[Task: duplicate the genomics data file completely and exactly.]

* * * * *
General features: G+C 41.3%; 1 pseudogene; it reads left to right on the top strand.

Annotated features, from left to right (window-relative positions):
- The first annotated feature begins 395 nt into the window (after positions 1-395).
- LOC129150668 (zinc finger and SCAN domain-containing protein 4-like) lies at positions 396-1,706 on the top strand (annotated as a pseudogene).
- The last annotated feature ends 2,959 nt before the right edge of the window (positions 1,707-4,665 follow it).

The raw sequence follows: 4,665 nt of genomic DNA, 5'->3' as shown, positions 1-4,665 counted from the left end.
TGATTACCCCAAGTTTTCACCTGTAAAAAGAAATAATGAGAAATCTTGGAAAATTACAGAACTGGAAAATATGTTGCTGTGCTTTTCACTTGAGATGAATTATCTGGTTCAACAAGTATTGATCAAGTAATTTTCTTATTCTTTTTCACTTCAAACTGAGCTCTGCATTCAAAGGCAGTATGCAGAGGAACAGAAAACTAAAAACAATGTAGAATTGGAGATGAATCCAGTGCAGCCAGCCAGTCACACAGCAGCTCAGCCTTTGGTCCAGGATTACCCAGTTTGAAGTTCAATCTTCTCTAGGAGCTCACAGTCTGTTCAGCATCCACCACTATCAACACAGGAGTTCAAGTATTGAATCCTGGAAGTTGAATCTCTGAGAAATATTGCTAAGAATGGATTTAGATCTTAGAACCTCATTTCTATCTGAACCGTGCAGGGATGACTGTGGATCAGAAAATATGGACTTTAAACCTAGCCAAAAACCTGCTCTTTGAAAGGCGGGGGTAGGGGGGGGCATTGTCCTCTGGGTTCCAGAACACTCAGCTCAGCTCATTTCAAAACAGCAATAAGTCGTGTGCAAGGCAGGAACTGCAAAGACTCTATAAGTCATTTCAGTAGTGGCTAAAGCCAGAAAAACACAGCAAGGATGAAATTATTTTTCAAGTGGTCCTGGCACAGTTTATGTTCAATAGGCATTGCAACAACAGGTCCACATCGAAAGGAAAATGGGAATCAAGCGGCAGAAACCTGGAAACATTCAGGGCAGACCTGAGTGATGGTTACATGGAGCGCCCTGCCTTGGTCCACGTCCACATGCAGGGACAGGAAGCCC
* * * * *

General features: G+C 41.3%; 1 pseudogene; it reads left to right on the top strand.

Annotated features, from left to right (window-relative positions):
- The first annotated feature begins 395 nt into the window (after positions 1-395).
- LOC129150668 (zinc finger and SCAN domain-containing protein 4-like) lies at positions 396-1,706 on the top strand (annotated as a pseudogene).
- The last annotated feature ends 2,959 nt before the right edge of the window (positions 1,707-4,665 follow it).

The raw sequence follows: 4,665 nt of genomic DNA, 5'->3' as shown, positions 1-4,665 counted from the left end.
TGATTACCCCAAGTTTTCACCTGTAAAAAGAAATAATGAGAAATCTTGGAAAATTACAGAACTGGAAAATATGTTGCTGTGCTTTTCACTTGAGATGAATTATCTGGTTCAACAAGTATTGATCAAGTAATTTTCTTATTCTTTTTCACTTCAAACTGAGCTCTGCATTCAAAGGCAGTATGCAGAGGAACAGAAAACTAAAAACAATGTAGAATTGGAGATGAATCCAGTGCAGCCAGCCAGTCACACAGCAGCTCAGCCTTTGGTCCAGGATTACCCAGTTTGAAGTTCAATCTTCTCTAGGAGCTCACAGTCTGTTCAGCATCCACCACTATCAACACAGGAGTTCAAGTATTGAATCCTGGAAGTTGAATCTCTGAGAAATATTGCTAAGAATGGATTTAGATCTTAGAACCTCATTTCTATCTGAACCGTGCAGGGATGACTGTGGATCAGAAAATATGGACTTTAAACCTAGCCAAAAACCTGCTCTTTGAAAGGCGGGGGTAGGGGGGGGCATTGTCCTCTGGGTTCCAGAACACTCAGCTCAGCTCATTTCAAAACAGCAATAAGTCGTGTGCAAGGCAGGAACTGCAAAGACTCTATAAGTCATTTCAGTAGTGGCTAAAGCCAGAAAAACACAGCAAGGATGAAATTATTTTTCAAGTGGTCCTGGCACAGTTTATGTTCAATAGGCATTGCAACAACAGGTCCACATCGAAAGGAAAATGGGAATCAAGCGGCAGAAACCTGGAAACATTCAGGGCAGACCTGAGTGATGGTTACATGGAGCGCCCTGCCTTGGTCCACGTCCACATGCAGGGACAGGAAGCCC